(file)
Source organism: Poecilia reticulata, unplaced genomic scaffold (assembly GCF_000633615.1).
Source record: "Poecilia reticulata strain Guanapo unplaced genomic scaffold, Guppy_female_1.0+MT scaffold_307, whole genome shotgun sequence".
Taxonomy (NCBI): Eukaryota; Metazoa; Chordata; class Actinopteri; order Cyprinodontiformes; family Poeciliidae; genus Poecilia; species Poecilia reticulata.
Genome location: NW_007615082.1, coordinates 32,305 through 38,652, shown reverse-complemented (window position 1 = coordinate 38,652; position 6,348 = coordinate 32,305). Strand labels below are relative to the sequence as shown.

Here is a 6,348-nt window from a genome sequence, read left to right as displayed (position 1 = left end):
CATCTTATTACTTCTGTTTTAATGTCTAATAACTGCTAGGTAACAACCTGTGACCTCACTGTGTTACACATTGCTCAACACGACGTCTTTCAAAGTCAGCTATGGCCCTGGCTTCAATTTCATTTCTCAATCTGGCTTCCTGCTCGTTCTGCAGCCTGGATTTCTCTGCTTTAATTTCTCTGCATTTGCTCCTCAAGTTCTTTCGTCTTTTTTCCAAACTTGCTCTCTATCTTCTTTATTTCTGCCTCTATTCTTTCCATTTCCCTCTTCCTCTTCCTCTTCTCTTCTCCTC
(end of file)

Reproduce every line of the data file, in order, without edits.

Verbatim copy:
Source organism: Poecilia reticulata, unplaced genomic scaffold (assembly GCF_000633615.1).
Source record: "Poecilia reticulata strain Guanapo unplaced genomic scaffold, Guppy_female_1.0+MT scaffold_307, whole genome shotgun sequence".
Taxonomy (NCBI): Eukaryota; Metazoa; Chordata; class Actinopteri; order Cyprinodontiformes; family Poeciliidae; genus Poecilia; species Poecilia reticulata.
Genome location: NW_007615082.1, coordinates 32,305 through 38,652, shown reverse-complemented (window position 1 = coordinate 38,652; position 6,348 = coordinate 32,305). Strand labels below are relative to the sequence as shown.

Here is a 6,348-nt window from a genome sequence, read left to right as displayed (position 1 = left end):
CATCTTATTACTTCTGTTTTAATGTCTAATAACTGCTAGGTAACAACCTGTGACCTCACTGTGTTACACATTGCTCAACACGACGTCTTTCAAAGTCAGCTATGGCCCTGGCTTCAATTTCATTTCTCAATCTGGCTTCCTGCTCGTTCTGCAGCCTGGATTTCTCTGCTTTAATTTCTCTGCATTTGCTCCTCAAGTTCTTTCGTCTTTTTTCCAAACTTGCTCTCTATCTTCTTTATTTCTGCCTCTATTCTTTCCATTTCCCTCTTCCTCTTCCTCTTCTCTTCTCCTC